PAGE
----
Monday, July 13, 2009

Tails of the Cocktail....

So a funny thing happened in New Orleans....
Well, actually, many funny things happened in New Orleans at this years Tales of the Cocktail event.

While it was great to see so many friends and colleagues from around the country and beyond, I somehow left with a bit of a sour taste in my mouth. Perhaps it was the swigs from so many bottles of lukewarm tequila, pisco, or flasks of whiskey, mezcal, or pot stilled rum. More so, I feel there was so little need for this hyped up event in order to share what really mattered.

It's pretty hard to get a cocktail in that town, the lines are long, bar staff can be short, if not grumpy. The events are crowded and at the end of the day, most everyone is most interested in just getting drunk. It's not to say that many of the participants didn't bring their A game, I can't say I spit anything out, but the context just doesn't work for inventive, and dare I say, fussy drinks. Hence, I remember few, if any. Panels become overly branded, overly expensive, and in some cases, irrelevant. Events are overly exclusive, and poorly coordinated.

Truth be told, cold beer in the swimming pool, a simple shot of whiskey on the rocks, or some gin and vermouth over ice in a plastic cup made, for me, the perfect balm for the sticky temperature and derelict temperament.

What happens in New Orleans, stays in New Orleans.

I suppose Las Vegas' well known adage, is applicable in this instance. I dutifully left my camera in the hotel room, intent on just going along for the ride. What I witnessed, I can simply summarize as ranging from mild bravado, to downright narcissism, and debauchery making a crowd of talented service industry professionals into drunken caricatures of reckless Hollywood stars. All in good "fun" I assure you, but revealing as well.

The real inspiration I bring back with me had little to do with the circus that Tales really is, but rather the food I ate in that city. This year found me dining far less at the "finer" seats in the city, but more having some amazing, authentic, soulful and unpretentious meals, with some fine company, at a leisurely pace. Heaps of fried chicken and catfish, piles of greens cooked within inches of their lives, yards of boudin, mounds of alligator, fistfuls of shrimp or crab, smothered in sauces rich and satisfying, all served with simple cans of cold, domestic beer or just ice tea and coca cola.

I return with a real sense that this "cocktail thing" may just be a bit out of control. We've stopped being servants and craftsmen and become authors, artists, chefs, and technicians. Do we need degrees or crowns?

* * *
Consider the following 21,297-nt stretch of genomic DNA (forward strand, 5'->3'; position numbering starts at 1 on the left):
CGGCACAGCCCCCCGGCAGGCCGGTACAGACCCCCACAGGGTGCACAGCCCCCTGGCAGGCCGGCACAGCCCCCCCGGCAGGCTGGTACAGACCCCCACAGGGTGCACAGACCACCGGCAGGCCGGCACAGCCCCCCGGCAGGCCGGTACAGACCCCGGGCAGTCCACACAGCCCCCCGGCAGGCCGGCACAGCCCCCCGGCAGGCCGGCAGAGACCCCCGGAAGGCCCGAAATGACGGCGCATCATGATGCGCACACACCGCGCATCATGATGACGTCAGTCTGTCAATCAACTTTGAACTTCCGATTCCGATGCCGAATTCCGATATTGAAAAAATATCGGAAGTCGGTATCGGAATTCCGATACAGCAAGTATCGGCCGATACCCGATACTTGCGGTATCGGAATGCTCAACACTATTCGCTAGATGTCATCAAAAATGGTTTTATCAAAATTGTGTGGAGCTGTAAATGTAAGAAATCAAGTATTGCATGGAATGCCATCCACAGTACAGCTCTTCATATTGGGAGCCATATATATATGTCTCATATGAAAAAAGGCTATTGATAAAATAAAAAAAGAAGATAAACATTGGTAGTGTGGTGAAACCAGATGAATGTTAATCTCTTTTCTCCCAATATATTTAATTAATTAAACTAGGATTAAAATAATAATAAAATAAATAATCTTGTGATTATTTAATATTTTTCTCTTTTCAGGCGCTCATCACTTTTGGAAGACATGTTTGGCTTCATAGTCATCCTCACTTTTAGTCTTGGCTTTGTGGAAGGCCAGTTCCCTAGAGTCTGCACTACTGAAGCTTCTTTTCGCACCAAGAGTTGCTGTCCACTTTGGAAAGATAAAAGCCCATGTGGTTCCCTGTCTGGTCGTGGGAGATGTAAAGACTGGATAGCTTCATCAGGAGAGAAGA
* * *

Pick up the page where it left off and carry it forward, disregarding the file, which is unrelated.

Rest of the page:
Some of the best things in life, as in gastronomy or mixology, require little hermeneutics or decoding. They just present themselves as they are, satisfy, and then resonate. The way a walk in the park might stick with you better than an art history exam.

For my part, I still appreciate immensely the hard work and rich creative resources of my colleagues. I maintain a deep respect for experimentation and innovation, love to be challenged, and whole heartedly give credit where credit is due.

That being said, I come back humbled, wishing only to throw some thick chunks chilled melon into a glass with a small sprig of fresh herb and a healthy dose of blanco tequila and a twist of lime, set it carefully on a cocktail napkin on a clean bar top, smile and be smiled at. Either that or a shot and a beer. It's your dime.


Virginia said...

Thank you for the eloquent, thoughtful post... love the images brought on by the great meals you had in incomparable New Orleans, and appreciate the well-stated insight on being 'craftsmen and servers'.


Dinah (MetaGrrrl) said...

Thanks, Daniel.

I had mixed feelings too. I chalked it up to digestive unhappiness leaving me ill-prepared for a constant diet of booze & rich food, but there was more to it.

Seems like it boiled down to wanting convivial, creative conversation and finding what was on offer was often just a wild party.

Once I've recovered my equilibrium, I'm looking forward to coming in for a good drink and a smile.

And perhaps a little conversation about the woeful decline in respect for the honorable role of servant.

Roberto said...

Thank you for a refreshing and thought provoking angle of the Tales experience. I concur with Virginia on the insight of 'craftsmen and servers'. I look forward to visiting Alembic soon.

Wild Bill Turkey said...

I was sorry I missed going, as a mere enthusiast, a couple of years ago. But as the build-up to it this year got both bigger AND more precious, I began to suspect it would be about like you describe.

New Orleans is one of the best spices in the mix of the United States, and has a deep, rich history of food and drink found nowhere else on Earth. But I've about decided that Mardi Gras and Tales are the worst times to enjoy it.

Welcome Home.

Unknown said...

Well said and necessary statements as to the state of Tales.
I just thought it was me being more cynical than usual but I couldn't agree more with just about everything written.
There are good people at Tales but they are getting harder to find with all the money, titles and cliques.
It's more Studio 54 than a place to learn anymore. There are a lot of good peopel there but they can get easily overshadowed by the egos and money.